Thursday, April 30, 2009

Crudités: Serena Worthington and Terri Griffith

What would a dinner party be without crudités? The Culinary Arts Institute, although doesn't give a recipe, does suggest providing a simple relish tray for guests. I didn't expect with all that fun, elaborate food anyone would eat this plain tray of celery and olives. Sure enough, they didn't.

Our second crudités was Radish Mice. This is really the only place that we strayed from the cookbooks. After all, they're period and I just LOVE radish mice so Serena made me two plates and served them on a bed of Kosher salt. Needless to say by the end of the evening there was nothing left but tails.

Wednesday, April 29, 2009

Canapés: Andrew Breen and Nicholas Alexander Hayes

(editor's note: Nicholas and Andrew used 500 Tasty Snacks (1941) for this recipe)

1. We followed most of the recipe, except we used lumpfish roe in lieu of caviar. The recipe called for lemon mayo, so we mixed fresh lemon juice with store bought mayo to taste. We cut the white bread with a small wine glass, and used the bread scraps for croutons.

2. This recipe was pretty easy, although we had to handle every little piece carefully. We finished several hours before the party, but the canapés held up well – the toast was still toasty and the shrimp was still glistening. When we try this recipe again, we may experiment with using limejuice, and perhaps trying a different marinade for the shrimp.

Monday, April 27, 2009

Culinary Arts Institute Dinner

On Saturday, Serena and I hosted an entire dinner party cooked from the Culinary Arts Institute cook books. Each of our guests selected a recipe for this prescriptive potluck and will blog about their experiences. Over the course of the next week or so, I will post the entries for each course.

Canapés—Andrew Breen and Nicholas Hayes
Crudités—Serena Worthington and Terri Griffith
Soup—Martha Bayne
Salad—Andrew Breen and Nicholas Hayes
Rolls—Serena Worthington
Vegetable—Terri Griffith
Potato—Stephanie Crain
Meat—Terri Griffith
Desserts—Dominic Molon and Lara Hayes

Some of the recipes were a great success, some not so successful. But it was a fun night all around. I hope you enjoy the forthcoming posts and perhaps try some recipes yourself.

Sunday, April 19, 2009

Eggs Florentine

After a beautiful, practically summer day on Saturday, I woke this morning to find rain, rain, rain. So I thought it would be fun to make a nice brunch. I started with The Encyclopedic Cookbook (1965) and made “Buttermilk Muffins.” They would have turned out much better if I hadn’t turned the oven off half-way through. I think that pretty much sums up that recipe.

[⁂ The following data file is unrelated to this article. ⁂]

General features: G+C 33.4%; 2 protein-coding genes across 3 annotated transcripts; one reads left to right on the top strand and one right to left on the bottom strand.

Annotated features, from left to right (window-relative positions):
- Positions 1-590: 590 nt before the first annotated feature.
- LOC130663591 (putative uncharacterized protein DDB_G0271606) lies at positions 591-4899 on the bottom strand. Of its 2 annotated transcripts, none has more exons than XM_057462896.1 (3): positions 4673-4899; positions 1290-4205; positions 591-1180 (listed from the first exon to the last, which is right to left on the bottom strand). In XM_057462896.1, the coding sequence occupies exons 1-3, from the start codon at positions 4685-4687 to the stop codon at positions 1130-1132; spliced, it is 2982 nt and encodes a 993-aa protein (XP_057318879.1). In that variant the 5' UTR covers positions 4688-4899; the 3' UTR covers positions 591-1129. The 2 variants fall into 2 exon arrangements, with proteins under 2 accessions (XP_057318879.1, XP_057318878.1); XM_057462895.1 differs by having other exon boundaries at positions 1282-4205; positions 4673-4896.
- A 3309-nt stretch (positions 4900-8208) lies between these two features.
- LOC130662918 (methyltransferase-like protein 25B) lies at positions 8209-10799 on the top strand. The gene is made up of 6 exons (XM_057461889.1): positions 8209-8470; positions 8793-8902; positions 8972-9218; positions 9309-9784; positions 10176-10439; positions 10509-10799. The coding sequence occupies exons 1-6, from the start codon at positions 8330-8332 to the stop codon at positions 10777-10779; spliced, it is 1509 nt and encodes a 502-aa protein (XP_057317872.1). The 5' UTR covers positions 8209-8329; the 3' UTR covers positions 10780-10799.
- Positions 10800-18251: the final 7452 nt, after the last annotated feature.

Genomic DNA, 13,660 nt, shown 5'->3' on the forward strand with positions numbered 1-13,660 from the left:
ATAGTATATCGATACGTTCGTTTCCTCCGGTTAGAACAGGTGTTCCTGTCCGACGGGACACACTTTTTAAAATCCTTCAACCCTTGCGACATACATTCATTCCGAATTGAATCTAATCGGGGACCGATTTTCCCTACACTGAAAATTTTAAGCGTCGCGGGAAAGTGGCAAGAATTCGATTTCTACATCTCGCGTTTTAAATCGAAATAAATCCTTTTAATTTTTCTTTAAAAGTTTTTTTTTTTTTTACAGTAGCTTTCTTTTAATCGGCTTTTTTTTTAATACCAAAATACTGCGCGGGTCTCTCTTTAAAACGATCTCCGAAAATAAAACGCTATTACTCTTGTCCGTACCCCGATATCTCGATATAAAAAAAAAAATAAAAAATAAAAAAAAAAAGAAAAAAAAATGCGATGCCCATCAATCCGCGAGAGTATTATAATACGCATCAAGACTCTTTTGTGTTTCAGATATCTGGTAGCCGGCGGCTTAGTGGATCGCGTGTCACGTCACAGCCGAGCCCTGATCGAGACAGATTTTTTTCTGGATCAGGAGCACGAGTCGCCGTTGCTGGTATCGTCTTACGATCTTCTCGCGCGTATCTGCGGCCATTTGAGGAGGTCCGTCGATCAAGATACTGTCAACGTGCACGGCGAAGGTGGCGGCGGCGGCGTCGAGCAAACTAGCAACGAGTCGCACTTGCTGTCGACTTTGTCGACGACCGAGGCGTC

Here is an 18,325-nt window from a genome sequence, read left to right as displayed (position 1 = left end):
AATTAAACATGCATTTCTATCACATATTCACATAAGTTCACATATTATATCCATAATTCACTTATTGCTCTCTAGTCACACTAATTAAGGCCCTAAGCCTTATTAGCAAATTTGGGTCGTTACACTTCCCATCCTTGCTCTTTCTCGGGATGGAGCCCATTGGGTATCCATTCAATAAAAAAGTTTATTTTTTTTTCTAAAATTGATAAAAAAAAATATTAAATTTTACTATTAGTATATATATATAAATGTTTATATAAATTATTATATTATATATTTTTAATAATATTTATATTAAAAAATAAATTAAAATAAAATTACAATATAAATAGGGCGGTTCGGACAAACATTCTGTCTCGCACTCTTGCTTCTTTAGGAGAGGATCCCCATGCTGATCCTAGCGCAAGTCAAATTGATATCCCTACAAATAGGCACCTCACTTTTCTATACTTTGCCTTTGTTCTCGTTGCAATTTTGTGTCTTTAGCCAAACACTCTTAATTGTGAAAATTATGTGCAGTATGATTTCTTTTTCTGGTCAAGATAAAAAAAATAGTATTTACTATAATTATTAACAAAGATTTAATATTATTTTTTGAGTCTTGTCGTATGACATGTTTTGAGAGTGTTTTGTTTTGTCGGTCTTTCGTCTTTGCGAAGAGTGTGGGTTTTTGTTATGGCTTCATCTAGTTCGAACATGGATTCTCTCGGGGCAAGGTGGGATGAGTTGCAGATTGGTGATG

“Eggs Florentine” was also on the menu. Now I’ve heard of Eggs Florentine, but have never actually had it. The recipe seemed really easy. I had a bag of spinach in the freezer and some leftover collard greens from my weekly produce box and it seemed like a fortuitous intersection of weird ingredients at the ready. (Please note the photo in the book. This is the Eggs Florentine before it is cooked. Funny, I wouldn't have made that choice.)

I made a few changes. I used white cheddar instead of American cheese. And I also had a bunch of collards that I had cooked in left over Bagna Cauda. I was introduced to this sauce in the book Twist of the Wrist (2007), by Nancy Silverton. It’s a fantastic cookbook that uses tinned, jarred, and frozen items. Many of the recipes require a high degree of skill. Amazon has it listed under the heading Convenience Cooking. Man, are people pissed when it arrives. By “convenience” most people are thinking quick and easy. A better way to think about this cookbook is: I just got home from my restaurant and brought a few friends with me. It’s two o’clock in the morning. What can I make with ingredients from my pantry that will go with this excellent bottle of wine? Anyway, there is a recipe for Bagna Cauda which she says is sauce. Really, it’s just adulterated butter. It is unbelievably great and keeps really well in the refrigerator.

Bagna Cauda
from Nancy Silverton’s Twist of the Wrist

1/2 cup unsalted butter
1/4 cup extra-virgin olive oil
20 anchovy fillets, finely chopped (about 1/4 cup of 1 2.8-ounce jar)
8 large garlic cloves, minced (about 2 Tablespoons)
1/4 cup finely chopped fresh Italian parsley leaves
Grated zest and juice of 1/2 a lemon
Kosher salt and freshly ground black pepper

Heat the butter, olive oil, anchovies, and garlic in a large skillet over medium-high heat until the anchovies dissolve and the garlic is soft and fragrant, about 2 minutes, breaking up anchovies while they cook and stirring constantly so the garlic doesn’t brown. Reduce the heat to low and cook the sauce another 2 minutes to meld the flavors. Turn off the heat, stir in the parsley and lemon zest and juice, and season with Kosher salt and freshly ground black pepper.